Now for the old.  In Merv I had two favorites both part of the ancient city of Merv which is part of the Unesco heritage site.  Merv is the oldest and best-preserved of the oasis-cities along the Silk Route in Central Asia. The remains in this vast oasis span 4,000 years of human history. A number of monuments are still visible, particularly from the last two millennia.

Clay Walls of Kyzkala Palace Unesco Turkmenistan

Clay Walls of Kyzkala Palace Unesco Turkmenistan

The oasis formed part of the empire of Alexander the Great.  Fluted Clay Wall of Kyzkala Palace

Read more about the UNESCO site on their website  http://whc.unesco.org/en/list/886

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Palace, Dome and Ruins… (even a little came in the photo… can you see it?)

I appreciate this quote on Merv.  While I saw there, I tried to imagine the city in it’s 12th century times as potentially the largest city in the world!!  “Merv (Turkmen: Merw, Persian: مرو‎ Marw), formerly Achaemenid Satrapy of Margiana, and later Alexandria (Ἀλεξάνδρεια) and Antiochia in Margiana (Greek: Ἀντιόχεια τῆς Μαργιανῆς), was a major oasis-city in Central Asia, on the historical Silk Road, located near today’s Mary in Turkmenistan. Several cities have existed on this site, which is significant for the interchange of culture and politics at a site of major strategic value. It is claimed that Merv was briefly the largest city in the world in the 12th century. The site of ancient Merv has been listed by UNESCO as a World Heritage Site.”

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Merv was home to practitioners of various religions beside the official Sassanid Zoroastrianism, including Buddhists, Manichaeans, and Christians of the Church of the East.  While in much of it now you see mounds these were once great walls.  The idea that Zoroastrians were in the same town as Buddhists and Christians is amazing to me.

 

“It is during this period that Merv expanded to its greatest size—Arab and Persian geographers termed it “the mother of the world”, the “rendezvous of great and small”, the “chief city of Khurasan” and the capital of the eastern Islamic world. Written sources also attest to a large library and madrasa founded by Nizam al-Mulk, as well as many other major cultural institutions. Perhaps most importantly, Merv was said to have a market that is “the best of the major cities of Iran and Khurasan” (Herrmann 1999). It is believed that Merv was the largest city in the world from 1145 to 1153, with a population of 200,000”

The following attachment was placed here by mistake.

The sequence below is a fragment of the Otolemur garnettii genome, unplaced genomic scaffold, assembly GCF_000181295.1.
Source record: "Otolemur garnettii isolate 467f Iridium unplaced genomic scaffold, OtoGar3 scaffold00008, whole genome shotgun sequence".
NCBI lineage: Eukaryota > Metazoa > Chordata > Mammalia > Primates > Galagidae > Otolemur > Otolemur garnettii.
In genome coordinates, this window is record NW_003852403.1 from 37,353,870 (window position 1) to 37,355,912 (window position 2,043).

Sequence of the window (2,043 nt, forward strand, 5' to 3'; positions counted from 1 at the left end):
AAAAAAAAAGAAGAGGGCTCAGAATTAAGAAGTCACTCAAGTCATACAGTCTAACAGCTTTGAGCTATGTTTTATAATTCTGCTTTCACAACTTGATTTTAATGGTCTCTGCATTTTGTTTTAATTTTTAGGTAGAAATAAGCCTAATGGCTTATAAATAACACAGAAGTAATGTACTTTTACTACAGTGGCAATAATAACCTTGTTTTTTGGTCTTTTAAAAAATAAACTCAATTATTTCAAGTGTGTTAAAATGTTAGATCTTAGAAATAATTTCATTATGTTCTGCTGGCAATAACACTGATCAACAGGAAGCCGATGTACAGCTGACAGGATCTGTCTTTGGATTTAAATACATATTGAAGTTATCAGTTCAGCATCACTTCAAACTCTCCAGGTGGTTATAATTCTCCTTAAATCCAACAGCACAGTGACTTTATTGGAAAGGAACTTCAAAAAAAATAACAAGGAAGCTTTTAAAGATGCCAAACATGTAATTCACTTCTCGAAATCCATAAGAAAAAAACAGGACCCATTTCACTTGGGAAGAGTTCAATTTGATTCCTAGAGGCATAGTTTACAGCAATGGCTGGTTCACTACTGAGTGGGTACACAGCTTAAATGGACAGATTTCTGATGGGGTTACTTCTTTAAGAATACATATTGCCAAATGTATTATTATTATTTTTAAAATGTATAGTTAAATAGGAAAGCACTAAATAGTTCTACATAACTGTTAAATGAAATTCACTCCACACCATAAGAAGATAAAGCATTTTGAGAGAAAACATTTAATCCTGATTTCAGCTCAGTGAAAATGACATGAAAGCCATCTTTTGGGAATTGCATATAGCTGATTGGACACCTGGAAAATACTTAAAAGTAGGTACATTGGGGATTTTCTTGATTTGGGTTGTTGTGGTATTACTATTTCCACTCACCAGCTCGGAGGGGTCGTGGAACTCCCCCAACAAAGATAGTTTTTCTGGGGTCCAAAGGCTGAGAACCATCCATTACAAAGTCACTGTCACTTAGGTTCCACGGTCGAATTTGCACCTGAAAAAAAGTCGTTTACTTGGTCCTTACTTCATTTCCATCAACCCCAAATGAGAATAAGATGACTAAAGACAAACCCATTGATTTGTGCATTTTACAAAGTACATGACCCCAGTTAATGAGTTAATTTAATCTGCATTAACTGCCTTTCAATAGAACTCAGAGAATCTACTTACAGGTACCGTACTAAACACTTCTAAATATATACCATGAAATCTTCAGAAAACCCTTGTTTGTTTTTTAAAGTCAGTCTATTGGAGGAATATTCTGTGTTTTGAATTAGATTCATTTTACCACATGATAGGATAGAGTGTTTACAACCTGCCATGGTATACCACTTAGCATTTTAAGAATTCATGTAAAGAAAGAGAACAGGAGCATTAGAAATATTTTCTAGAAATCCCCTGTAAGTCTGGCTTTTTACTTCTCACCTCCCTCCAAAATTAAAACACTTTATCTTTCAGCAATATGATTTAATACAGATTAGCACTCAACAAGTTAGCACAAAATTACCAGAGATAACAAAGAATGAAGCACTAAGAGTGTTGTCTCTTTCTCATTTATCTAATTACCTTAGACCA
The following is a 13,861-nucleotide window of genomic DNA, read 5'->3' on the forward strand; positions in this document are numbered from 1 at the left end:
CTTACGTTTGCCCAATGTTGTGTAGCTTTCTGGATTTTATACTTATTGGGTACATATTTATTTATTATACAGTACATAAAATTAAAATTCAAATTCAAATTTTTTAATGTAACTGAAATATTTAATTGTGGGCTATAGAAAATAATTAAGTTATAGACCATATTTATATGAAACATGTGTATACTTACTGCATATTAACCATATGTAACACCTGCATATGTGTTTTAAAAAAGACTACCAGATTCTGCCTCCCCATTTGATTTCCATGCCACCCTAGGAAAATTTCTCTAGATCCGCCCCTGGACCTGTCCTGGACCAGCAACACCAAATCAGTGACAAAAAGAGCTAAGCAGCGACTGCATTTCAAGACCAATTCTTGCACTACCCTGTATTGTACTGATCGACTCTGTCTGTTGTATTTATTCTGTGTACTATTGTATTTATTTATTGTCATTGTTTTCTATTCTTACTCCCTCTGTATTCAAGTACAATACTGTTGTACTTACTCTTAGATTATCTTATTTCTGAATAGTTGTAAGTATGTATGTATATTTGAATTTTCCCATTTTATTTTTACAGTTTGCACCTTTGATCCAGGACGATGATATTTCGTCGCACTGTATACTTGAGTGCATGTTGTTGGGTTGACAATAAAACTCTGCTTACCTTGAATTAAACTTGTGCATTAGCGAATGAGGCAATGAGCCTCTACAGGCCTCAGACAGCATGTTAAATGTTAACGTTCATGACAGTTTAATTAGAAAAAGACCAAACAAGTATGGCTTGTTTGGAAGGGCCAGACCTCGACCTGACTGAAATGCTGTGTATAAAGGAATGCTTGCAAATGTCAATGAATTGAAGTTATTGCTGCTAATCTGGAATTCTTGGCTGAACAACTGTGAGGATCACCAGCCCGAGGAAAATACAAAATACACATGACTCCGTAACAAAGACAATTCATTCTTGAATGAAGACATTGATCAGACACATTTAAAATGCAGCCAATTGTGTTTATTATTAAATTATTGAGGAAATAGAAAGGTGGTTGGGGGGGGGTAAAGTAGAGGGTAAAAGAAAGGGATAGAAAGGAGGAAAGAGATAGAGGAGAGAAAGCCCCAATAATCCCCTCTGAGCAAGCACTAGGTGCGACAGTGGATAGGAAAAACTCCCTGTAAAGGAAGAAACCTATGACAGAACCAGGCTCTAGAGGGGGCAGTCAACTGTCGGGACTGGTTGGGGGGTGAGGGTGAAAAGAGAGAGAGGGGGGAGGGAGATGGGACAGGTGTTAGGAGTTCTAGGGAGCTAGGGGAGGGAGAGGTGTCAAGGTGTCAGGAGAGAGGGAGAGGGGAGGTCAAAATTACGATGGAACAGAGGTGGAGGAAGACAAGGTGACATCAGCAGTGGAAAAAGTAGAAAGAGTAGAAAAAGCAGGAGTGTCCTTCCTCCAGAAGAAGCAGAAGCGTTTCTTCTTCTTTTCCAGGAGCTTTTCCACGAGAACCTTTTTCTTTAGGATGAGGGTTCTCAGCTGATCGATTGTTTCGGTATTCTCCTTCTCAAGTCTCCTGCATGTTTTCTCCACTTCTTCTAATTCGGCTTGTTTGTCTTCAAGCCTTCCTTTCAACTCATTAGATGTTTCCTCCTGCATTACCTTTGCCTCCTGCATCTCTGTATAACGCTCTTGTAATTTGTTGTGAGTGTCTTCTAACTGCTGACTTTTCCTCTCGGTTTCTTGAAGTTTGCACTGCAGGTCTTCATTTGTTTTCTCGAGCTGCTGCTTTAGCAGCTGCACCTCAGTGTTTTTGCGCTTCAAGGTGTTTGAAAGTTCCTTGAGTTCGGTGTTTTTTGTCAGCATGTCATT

As we walked around trying to soak in the history and imagine the vast cities within cities, we were in awe.

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Now in much of what was the largest city, you see mounds.  In 1221 Merv opened it’s gates to the son of Genghis Khan, named Tolui.

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Not much to see now.  Looking from the walls of the city toward the dome at sunset.

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Artists rendition of the “before”

It is during this period that Merv expanded to its greatest size—Arab and Persian geographers termed it “the mother of the world”, the “rendezvous of great and small”, the “chief city of Khurasan” and the capital of the eastern Islamic world. Written sources also attest to a large library and madrasa founded by Nizam al-Mulk, as well as many other major cultural institutions. Perhaps most importantly, Merv was said to have a market that is “the best of the major cities of Iran and Khurasan” (Herrmann 1999). It is believed that Merv was the largest city in the world from 1145 to 1153, with a population of 200,000” – Merv Wikipedia Article

Fascinating to read the largest cities of the world over time.  Surprised not to see any Incan or Mayan cities or even Angkor Wat.  I think it’s a fun list but not complete.

 

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From the top of the tower.  Dome in the distance.

 

Sultan Sanjar mausoleum

Sultan Sanjar mausoleum, the old dome.  It really is the best preserved of everything we saw in Merv.  This 12th-century mausoleum of Sultan Sanjar, also in Sultan Gala is the largest of Seljuk mausoleums and is also the first dated mosque-mausoleum complex.

Sultan Sanjar mausoleum old 1890

 

Sultan Sanjar mausoleum dome merv

The stacked rocks reveal that buddhists have visited the place and leave prayer rocks.

muslim star

 

 

 

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The ruins of Merv were fascinating to explore.  With civilization after civilization for millinum it is overwhelming to think of this area as some of the oldest continuous civilization.

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In conclusion… Turkmenistan was a fascinating visit.  I do recommend Turkmenistan on any silk road tour.  I wish I could have made it to the door to hell or derweze.  Make sure you look that up to see if it fits you’re schedule.  Otherwise if you want some history and friendly camels, Soviet city of Mary/ and Ancient city of Merv is a great destination.